4. Going to a breastfeeding class is a great idea. You will learn lots and you'll know what to do if you run into trouble like if your baby not latching easily after the birth. A good class will shows lots of videos, have practical demos and lots of chat. In my class, everyone has time to ask questions and can stay behind if there is anything they would prefer not to discuss in the group.
5. What should you buy? Generally, I recommend a sleep nursing bra or a breastfeeding vest for the hospital. These are much more comfortable to wear in bed. Two nursing bras is sufficient for the early weeks.
6. Should you buy a book? Yes (and give it to your partner to read!). I recommend The Womanly Art of Breastfeeding by La Leche League International. It’s a breastfeeding bible, beautifully written and easy to dip in and out of.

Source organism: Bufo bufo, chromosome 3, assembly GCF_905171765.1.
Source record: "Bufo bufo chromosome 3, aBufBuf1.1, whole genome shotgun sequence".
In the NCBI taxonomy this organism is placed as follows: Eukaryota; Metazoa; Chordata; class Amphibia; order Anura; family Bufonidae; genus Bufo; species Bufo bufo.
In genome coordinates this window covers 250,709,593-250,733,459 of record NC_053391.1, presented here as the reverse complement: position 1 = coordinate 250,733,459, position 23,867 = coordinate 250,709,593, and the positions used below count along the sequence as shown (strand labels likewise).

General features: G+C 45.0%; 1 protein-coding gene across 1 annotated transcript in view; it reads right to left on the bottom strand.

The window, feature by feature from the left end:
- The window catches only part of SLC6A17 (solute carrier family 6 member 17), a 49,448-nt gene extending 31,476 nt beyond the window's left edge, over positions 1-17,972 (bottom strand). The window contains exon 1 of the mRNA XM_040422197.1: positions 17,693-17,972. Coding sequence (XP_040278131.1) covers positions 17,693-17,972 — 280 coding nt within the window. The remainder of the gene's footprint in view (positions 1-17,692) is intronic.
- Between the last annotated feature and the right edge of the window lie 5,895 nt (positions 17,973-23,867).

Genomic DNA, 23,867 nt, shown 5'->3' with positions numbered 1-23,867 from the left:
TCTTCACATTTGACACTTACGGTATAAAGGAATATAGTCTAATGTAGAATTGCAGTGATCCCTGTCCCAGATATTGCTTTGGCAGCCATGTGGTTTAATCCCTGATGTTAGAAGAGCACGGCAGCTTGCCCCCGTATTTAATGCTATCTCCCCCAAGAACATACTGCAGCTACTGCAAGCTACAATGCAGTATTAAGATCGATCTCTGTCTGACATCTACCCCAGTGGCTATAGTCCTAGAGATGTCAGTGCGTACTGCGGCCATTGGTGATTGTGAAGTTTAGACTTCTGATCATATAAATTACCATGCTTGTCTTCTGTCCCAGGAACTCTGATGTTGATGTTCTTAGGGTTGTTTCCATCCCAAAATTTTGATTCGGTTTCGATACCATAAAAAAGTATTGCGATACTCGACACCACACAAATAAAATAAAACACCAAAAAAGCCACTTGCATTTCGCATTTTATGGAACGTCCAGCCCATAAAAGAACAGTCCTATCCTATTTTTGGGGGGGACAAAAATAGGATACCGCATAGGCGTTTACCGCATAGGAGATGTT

7. Going to a breastfeeding group before you have your baby is invaluable. Most mothers think they can't go beforehand, but the voluntary groups welcome pregnant mothers with open arms. You get to see lots of babies breastfeeding and chat to the trained counsellors. Sometimes in Ireland, it’s easy to assume that everyone has problems breastfeeding. Going to a group will show you that there are lots of happy mothers and babies out there.
8. Websites to learn about breastfeeding? At the moment,Nancy Morbachers Natural Breastfeeeding channel on Youtube is my favourite. And the HSE has recently updated the National Breastfeeding Website.
Nicola O’Byrne is a lactation consultant in Dublin who holds regular breastfeeding classes. Find out about booking and class times via her website,Breastfeedingsupport.ie